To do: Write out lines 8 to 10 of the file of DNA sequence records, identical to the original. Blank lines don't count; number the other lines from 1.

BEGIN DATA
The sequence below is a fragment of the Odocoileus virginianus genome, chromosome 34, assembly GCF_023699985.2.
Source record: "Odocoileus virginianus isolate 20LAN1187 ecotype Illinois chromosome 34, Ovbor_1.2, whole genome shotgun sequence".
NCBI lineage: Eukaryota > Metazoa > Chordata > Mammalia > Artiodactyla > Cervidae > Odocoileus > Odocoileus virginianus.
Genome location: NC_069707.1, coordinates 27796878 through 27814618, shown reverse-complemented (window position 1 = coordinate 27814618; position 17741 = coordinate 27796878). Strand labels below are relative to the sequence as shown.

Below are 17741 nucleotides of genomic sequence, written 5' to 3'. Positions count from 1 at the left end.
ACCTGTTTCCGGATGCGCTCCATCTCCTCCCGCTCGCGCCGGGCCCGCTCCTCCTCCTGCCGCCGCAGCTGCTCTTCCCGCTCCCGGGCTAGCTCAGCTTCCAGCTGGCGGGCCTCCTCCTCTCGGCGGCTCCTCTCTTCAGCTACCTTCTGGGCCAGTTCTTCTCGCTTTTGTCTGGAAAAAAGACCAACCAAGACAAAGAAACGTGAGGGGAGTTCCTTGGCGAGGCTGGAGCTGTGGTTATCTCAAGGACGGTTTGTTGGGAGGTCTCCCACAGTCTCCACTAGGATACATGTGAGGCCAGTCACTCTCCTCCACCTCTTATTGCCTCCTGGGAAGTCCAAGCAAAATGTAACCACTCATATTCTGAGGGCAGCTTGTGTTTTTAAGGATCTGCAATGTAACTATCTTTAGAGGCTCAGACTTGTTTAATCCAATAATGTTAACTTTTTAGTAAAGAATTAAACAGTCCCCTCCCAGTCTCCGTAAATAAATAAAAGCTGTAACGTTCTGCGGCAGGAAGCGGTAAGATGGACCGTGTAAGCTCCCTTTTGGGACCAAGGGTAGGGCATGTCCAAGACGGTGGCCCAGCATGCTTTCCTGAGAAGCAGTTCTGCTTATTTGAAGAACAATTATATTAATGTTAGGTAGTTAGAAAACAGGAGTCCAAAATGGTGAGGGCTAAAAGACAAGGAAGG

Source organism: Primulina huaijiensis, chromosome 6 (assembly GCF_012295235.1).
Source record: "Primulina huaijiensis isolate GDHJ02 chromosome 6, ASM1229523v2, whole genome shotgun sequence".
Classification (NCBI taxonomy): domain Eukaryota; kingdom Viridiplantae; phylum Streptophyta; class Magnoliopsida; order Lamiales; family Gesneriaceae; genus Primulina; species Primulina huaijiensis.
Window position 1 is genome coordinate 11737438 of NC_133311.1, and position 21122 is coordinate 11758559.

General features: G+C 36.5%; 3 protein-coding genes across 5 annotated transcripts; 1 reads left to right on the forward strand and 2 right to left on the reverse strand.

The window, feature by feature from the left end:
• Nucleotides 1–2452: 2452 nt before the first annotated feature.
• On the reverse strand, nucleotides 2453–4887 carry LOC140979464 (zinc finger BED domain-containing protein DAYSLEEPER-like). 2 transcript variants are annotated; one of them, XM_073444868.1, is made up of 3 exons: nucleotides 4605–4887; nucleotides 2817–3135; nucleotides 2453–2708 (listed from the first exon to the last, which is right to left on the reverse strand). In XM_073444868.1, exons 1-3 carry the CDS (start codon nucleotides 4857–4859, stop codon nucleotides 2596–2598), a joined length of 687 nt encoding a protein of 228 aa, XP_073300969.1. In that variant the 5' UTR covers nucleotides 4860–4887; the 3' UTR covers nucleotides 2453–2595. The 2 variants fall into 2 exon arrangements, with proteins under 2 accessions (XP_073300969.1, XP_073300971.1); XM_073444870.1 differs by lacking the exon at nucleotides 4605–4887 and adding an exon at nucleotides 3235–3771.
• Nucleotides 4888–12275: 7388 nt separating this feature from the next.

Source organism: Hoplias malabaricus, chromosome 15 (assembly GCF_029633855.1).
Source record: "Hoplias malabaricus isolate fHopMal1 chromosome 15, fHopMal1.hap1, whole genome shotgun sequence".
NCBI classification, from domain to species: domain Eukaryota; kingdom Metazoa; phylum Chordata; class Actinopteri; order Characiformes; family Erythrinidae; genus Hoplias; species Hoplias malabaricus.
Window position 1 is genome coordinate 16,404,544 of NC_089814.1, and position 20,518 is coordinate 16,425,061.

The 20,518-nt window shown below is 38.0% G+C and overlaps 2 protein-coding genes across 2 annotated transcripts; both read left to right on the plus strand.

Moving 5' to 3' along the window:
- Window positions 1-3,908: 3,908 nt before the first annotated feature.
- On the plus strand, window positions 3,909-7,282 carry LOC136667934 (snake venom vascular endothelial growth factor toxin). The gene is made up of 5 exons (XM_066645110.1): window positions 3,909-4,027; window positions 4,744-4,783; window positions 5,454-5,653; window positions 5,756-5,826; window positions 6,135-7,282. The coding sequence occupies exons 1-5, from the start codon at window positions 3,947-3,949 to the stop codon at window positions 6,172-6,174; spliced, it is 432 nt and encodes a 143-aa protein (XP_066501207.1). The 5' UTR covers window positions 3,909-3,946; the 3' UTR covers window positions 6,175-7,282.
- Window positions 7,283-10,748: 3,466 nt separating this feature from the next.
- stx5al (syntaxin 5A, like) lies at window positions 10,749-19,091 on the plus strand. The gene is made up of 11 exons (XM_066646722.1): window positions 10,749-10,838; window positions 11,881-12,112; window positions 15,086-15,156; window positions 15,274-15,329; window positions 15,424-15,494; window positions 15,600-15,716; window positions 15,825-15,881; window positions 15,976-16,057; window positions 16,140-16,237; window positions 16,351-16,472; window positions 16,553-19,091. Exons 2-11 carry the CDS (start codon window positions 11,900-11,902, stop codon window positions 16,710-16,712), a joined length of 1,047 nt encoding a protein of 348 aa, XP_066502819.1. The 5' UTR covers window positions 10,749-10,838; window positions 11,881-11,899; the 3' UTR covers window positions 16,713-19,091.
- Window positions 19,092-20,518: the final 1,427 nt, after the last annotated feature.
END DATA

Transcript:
Source record: "Primulina huaijiensis isolate GDHJ02 chromosome 6, ASM1229523v2, whole genome shotgun sequence".
Classification (NCBI taxonomy): domain Eukaryota; kingdom Viridiplantae; phylum Streptophyta; class Magnoliopsida; order Lamiales; family Gesneriaceae; genus Primulina; species Primulina huaijiensis.
Window position 1 is genome coordinate 11737438 of NC_133311.1, and position 21122 is coordinate 11758559.